By Charlene Strong and Hans Johnson

EARLIER this month, a federal judge ruled that part of the Defense of Marriage Act, or DOMA, is unconstitutional.

The ruling may spell the beginning of the end for the 1996 statute, a cornerstone of discrimination against lesbian, gay, bisexual and transgender people. But demise of the law may be achingly slow unless the U.S. House and Senate repeal it in full.

State legislators also need to follow the lead of Washington state by providing recognition for same-sex couples in state law. Equal access to civil marriage is the reality in five states and the District of Columbia, and thousands of families have gained recognition there. Still, DOMA mocks those relationships and removes that protection at the state lines.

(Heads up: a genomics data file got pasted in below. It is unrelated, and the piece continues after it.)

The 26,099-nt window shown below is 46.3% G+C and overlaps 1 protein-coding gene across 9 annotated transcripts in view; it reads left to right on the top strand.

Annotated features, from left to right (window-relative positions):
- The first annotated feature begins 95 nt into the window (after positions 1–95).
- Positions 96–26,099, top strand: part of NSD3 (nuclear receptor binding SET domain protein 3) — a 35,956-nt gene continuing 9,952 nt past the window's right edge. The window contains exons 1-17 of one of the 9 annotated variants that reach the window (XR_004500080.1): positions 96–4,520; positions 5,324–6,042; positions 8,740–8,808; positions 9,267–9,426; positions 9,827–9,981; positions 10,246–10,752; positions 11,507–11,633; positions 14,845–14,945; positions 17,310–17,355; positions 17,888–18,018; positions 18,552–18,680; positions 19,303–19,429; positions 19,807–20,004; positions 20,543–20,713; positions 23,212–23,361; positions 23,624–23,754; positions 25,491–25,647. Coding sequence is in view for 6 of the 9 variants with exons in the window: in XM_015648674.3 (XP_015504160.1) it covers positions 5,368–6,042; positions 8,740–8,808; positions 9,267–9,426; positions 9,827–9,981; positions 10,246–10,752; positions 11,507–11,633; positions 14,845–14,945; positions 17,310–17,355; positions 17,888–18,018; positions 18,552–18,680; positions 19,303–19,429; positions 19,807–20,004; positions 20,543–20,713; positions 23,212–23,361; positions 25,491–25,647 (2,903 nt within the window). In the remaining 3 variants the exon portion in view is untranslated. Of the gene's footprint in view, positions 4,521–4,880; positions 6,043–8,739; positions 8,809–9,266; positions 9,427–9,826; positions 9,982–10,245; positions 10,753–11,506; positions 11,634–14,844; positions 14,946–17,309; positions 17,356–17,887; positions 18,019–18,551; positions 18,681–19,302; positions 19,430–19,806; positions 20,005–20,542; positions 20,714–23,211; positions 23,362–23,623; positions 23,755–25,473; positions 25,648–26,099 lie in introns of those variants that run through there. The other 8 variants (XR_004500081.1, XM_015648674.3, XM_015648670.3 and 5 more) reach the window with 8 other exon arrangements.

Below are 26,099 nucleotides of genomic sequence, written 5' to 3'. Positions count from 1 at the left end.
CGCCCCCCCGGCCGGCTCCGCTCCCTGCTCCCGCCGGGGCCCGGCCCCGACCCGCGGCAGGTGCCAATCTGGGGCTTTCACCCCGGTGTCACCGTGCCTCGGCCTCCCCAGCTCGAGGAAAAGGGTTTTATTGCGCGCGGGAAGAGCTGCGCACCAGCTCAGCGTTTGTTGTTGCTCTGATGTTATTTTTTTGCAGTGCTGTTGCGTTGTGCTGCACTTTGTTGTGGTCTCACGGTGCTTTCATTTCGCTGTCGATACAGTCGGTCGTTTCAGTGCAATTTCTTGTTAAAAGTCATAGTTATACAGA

DOMA singles out same-sex couples by denying our marriages the Constitution’s guarantee of full faith and credit extended to other jurisdictions’ contracts. Imagine if your driver’s license weren’t valid in Idaho. That’s the essence of DOMA.

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